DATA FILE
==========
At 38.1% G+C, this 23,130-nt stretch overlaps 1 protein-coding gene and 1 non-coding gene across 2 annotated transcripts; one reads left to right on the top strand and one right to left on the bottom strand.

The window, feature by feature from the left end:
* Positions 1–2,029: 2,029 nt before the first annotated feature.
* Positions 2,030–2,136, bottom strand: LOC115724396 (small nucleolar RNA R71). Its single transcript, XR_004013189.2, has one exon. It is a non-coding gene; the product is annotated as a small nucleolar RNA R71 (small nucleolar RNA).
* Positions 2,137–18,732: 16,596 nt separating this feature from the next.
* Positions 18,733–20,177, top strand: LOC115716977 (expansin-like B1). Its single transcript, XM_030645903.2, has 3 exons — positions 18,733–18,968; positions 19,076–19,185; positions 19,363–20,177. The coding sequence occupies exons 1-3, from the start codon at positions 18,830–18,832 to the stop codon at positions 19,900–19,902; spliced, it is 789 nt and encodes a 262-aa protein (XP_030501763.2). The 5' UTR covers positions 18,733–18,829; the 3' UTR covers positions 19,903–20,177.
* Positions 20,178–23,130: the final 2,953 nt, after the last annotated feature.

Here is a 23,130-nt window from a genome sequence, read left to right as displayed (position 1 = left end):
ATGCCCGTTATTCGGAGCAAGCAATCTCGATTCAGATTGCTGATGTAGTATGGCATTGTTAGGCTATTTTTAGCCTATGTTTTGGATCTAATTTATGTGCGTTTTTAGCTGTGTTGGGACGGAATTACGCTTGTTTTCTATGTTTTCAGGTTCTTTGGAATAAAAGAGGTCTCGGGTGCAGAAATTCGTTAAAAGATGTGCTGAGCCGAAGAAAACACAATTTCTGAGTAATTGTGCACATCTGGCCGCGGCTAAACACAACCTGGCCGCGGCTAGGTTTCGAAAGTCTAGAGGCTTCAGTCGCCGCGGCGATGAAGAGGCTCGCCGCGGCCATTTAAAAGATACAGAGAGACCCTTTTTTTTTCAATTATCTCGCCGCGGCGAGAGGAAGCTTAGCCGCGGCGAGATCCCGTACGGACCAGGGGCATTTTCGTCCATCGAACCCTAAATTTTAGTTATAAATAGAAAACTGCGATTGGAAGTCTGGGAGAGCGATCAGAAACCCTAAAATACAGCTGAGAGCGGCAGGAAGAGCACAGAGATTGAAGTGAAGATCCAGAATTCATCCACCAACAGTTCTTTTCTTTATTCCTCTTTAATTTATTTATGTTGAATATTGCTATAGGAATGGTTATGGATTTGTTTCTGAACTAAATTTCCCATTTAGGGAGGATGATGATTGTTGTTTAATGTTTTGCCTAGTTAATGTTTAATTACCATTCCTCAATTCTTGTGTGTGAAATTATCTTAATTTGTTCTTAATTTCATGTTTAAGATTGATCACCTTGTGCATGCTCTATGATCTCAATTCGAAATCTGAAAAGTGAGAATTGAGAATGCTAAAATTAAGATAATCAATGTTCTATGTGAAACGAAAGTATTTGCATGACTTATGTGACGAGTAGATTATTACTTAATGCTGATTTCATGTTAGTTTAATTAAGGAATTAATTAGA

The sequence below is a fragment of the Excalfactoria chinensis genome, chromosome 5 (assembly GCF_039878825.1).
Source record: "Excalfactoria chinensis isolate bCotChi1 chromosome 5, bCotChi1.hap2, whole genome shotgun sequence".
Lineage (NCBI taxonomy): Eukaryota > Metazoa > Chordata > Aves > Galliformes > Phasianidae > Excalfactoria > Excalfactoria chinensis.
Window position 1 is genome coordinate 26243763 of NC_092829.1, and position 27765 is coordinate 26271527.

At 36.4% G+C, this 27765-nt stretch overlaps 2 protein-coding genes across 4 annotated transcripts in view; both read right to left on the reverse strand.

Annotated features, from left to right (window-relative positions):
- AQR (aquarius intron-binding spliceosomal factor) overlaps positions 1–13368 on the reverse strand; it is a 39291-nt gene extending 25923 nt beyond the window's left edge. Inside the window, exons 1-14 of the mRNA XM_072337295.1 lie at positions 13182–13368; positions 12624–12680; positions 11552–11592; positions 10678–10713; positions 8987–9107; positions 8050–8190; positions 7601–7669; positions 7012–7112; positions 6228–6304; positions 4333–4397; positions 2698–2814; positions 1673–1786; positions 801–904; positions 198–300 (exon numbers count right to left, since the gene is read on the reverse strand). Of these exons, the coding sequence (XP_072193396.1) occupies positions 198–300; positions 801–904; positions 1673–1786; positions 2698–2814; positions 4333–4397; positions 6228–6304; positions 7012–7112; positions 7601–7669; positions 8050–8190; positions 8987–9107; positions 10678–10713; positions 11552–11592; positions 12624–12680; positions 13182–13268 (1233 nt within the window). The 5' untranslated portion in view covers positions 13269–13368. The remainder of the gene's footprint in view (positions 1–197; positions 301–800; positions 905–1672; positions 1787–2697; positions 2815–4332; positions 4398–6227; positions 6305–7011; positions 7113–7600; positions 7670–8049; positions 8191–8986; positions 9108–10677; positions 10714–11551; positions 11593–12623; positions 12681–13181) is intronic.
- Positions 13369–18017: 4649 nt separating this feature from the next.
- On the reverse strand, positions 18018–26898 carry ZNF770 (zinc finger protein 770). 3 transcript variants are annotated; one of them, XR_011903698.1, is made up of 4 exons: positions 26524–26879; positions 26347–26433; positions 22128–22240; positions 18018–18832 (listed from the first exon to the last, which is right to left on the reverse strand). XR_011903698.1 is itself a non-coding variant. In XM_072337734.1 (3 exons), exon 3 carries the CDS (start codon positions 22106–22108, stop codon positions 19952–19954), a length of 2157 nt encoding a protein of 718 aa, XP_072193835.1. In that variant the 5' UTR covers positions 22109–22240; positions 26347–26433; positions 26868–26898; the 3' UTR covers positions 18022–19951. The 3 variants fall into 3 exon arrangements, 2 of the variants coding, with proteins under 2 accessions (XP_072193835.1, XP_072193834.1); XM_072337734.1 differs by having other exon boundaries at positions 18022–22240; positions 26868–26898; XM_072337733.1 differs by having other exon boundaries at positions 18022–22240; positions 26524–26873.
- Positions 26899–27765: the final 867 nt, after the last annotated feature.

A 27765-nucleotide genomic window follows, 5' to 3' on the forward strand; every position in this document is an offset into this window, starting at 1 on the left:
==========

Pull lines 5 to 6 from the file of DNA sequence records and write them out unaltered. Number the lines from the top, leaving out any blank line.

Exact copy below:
* Positions 2,137–18,732: 16,596 nt separating this feature from the next.
* Positions 18,733–20,177, top strand: LOC115716977 (expansin-like B1). Its single transcript, XM_030645903.2, has 3 exons — positions 18,733–18,968; positions 19,076–19,185; positions 19,363–20,177. The coding sequence occupies exons 1-3, from the start codon at positions 18,830–18,832 to the stop codon at positions 19,900–19,902; spliced, it is 789 nt and encodes a 262-aa protein (XP_030501763.2). The 5' UTR covers positions 18,733–18,829; the 3' UTR covers positions 19,903–20,177.